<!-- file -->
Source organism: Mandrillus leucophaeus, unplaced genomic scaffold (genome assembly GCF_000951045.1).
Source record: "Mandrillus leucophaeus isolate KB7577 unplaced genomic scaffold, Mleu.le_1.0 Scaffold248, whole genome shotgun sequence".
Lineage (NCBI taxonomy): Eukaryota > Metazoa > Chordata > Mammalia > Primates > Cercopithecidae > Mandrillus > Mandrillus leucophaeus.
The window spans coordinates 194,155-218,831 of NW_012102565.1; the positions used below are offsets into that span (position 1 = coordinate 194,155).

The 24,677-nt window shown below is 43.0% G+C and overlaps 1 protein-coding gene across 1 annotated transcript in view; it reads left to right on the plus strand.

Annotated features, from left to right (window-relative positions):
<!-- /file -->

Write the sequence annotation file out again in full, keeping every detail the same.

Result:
Source organism: Mandrillus leucophaeus, unplaced genomic scaffold (genome assembly GCF_000951045.1).
Source record: "Mandrillus leucophaeus isolate KB7577 unplaced genomic scaffold, Mleu.le_1.0 Scaffold248, whole genome shotgun sequence".
Lineage (NCBI taxonomy): Eukaryota > Metazoa > Chordata > Mammalia > Primates > Cercopithecidae > Mandrillus > Mandrillus leucophaeus.
The window spans coordinates 194,155-218,831 of NW_012102565.1; the positions used below are offsets into that span (position 1 = coordinate 194,155).

The 24,677-nt window shown below is 43.0% G+C and overlaps 1 protein-coding gene across 1 annotated transcript in view; it reads left to right on the plus strand.

Annotated features, from left to right (window-relative positions):